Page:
Nick Brett
Sep 15, 2015 rated it did not like it
This is a (very) techno-thriller set in the near future. China attacks the US, utilising all the technology that has been sold to the US but has the ability to shut down or reduce the technological capability of the US. The only chance the US might have of a fight back is an old ghost fleet, marked for destruction but containing the sort of old technology that has not been tampered with by the sneaky Chinese.

It sounded very much like my kind of thing, but it is so keen to talk about technology t
Sep 15, 2016 rated it really liked it
If you need another reason to fear the Chinese, this story about a near-future sneak attack on the United States is it. What makes the book so scary is how completely believable it all is. Corner-cutting low-bidder military contractors and suppliers, tone-deaf politicians worrying more about their narrow constituencies and lobbyists than the safety of the country, a calcified military command structure preparing to fight the last war – these are all great American traditions stretching back to t ...more
Jul 12, 2015 rated it liked it
As much as I enjoyed Singer's previous works of non-fiction, his first attempt at a novel leaves quite a bit to be desired. First the good; his writing style makes for an easy flow of the book. Singer's description of what future warfare may look like at the tactical level of war is fun to read, this includes how forces may use both soft and hard technology. Now the bad...little to zero character development throughout the book. I felt zero empathy for any characters...the only interesting sub-p ...more
Ryan Mannina
Feb 01, 2018 rated it really liked it
Shelves: war-books
This book is an engaging and thought-provoking work that will keep you on the edge of your seat. The authors imagine a terrifying future that may be much more realistic than you might think. The thought given to current and future technologies and their employment on the battlefield is imaginative, but there's certainly an element of "is this already happening" as you read it and compare the book with events happening in the real world every day.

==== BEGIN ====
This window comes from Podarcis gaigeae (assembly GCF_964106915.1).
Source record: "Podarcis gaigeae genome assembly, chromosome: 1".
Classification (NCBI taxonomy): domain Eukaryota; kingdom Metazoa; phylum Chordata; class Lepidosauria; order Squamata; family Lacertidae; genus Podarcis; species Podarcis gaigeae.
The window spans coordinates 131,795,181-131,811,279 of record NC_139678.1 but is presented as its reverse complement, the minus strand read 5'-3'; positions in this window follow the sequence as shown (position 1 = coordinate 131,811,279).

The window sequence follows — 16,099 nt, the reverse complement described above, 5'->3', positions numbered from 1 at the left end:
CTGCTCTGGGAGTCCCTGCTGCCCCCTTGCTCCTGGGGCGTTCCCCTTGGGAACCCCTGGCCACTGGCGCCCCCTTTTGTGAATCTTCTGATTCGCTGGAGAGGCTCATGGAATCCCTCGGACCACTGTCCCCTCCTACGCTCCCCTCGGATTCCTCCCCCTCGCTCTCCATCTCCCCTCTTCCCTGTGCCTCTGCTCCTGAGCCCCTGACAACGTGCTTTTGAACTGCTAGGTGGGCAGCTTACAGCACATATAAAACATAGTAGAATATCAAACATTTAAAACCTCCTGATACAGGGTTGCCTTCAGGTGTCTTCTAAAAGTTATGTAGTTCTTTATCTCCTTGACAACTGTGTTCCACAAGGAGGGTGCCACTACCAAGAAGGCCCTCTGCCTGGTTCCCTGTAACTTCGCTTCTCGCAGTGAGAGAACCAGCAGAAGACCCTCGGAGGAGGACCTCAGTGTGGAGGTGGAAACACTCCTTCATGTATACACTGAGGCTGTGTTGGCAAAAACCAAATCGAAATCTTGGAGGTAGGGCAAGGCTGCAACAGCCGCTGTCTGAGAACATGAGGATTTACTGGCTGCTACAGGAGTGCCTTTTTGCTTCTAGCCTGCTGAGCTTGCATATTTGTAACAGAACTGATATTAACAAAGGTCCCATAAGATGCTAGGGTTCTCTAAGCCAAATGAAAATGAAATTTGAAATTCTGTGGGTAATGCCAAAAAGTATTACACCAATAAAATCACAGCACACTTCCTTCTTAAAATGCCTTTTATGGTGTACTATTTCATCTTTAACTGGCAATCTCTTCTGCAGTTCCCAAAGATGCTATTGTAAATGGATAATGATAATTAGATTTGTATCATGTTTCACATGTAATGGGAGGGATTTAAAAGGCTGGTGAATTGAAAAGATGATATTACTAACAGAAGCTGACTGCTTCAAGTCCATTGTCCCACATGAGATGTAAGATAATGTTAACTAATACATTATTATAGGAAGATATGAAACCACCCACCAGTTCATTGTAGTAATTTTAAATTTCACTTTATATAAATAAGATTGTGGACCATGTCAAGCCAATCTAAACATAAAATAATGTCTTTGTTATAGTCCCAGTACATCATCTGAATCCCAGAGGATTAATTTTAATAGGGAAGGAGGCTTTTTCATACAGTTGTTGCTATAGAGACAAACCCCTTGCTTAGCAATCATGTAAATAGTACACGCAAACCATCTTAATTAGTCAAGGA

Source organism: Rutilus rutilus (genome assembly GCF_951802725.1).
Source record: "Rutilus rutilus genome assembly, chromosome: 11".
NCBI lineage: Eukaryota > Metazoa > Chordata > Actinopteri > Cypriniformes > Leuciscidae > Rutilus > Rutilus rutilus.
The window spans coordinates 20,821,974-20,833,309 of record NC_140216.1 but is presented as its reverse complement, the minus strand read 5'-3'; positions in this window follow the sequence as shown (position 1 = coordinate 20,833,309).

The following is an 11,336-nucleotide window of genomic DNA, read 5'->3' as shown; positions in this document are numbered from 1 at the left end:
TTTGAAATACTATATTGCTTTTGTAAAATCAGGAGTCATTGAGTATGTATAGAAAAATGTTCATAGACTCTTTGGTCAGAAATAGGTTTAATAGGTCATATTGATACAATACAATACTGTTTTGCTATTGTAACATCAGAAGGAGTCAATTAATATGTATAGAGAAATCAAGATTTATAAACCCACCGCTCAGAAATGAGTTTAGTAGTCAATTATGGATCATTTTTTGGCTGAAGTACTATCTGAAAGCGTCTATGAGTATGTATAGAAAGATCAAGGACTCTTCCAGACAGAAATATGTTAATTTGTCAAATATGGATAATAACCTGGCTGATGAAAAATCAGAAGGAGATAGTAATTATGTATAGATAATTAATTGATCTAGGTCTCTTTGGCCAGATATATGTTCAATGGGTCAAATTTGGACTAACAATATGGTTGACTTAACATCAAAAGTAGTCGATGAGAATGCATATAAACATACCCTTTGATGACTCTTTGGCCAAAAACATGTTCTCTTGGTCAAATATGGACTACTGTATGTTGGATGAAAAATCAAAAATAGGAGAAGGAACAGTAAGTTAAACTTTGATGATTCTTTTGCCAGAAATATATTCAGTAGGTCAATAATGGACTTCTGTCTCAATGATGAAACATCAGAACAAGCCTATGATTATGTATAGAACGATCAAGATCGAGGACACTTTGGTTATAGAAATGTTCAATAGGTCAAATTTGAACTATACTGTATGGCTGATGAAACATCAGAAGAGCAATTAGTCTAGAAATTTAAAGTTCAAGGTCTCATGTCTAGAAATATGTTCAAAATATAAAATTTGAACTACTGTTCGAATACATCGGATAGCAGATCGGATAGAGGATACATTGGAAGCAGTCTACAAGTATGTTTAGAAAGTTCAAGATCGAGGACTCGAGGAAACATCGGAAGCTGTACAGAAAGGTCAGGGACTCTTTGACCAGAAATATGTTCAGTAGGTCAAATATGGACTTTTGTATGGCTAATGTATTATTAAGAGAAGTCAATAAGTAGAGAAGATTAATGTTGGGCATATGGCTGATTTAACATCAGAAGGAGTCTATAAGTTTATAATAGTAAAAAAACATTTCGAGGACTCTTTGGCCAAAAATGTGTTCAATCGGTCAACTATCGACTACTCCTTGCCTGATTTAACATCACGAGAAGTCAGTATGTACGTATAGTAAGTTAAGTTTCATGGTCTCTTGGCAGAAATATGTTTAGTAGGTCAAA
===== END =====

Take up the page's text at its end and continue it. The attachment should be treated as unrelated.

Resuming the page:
I was a little disappointed that the authors seem
Mar 11, 2018 rated it it was amazing
While at the engineering duty officer senior course, I took advantage of their wonderful library and knocked this one out. I have read many other works by this author that broadened my understanding of where warfare is headed. Mixing future warfare into a futuristic warfare techothriller was shear genius. My head was spinning about all the technology and acquisition work that I needed to work on as I read through these pages. Future warfare will be a hybrid of man, machine, software, and the ele ...more
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Peter Warren Singer is Strategist and Senior Fellow at the New America Foundation. He previously was Director of the Center for 21st Century Security and Intelligence at the Brookings Institution and the youngest scholar named Senior Fellow in Brookings's 99-year history. He has been named by CNN to their "New Guard" List of the Next Generation of Newsmakers, by the Smithsonian Institution-Nationa ...more
“He compared the intelligence task to solving a jigsaw puzzle, except that you didn’t get the box cover, so you didn’t know what the final picture was. And you got only a few pieces at a time, not all of them. And even worse, you always got a bunch of pieces from some other puzzle thrown in.” 3 likes
“again: I live in lonely desolation, And wonder when my end will come.” 2 likes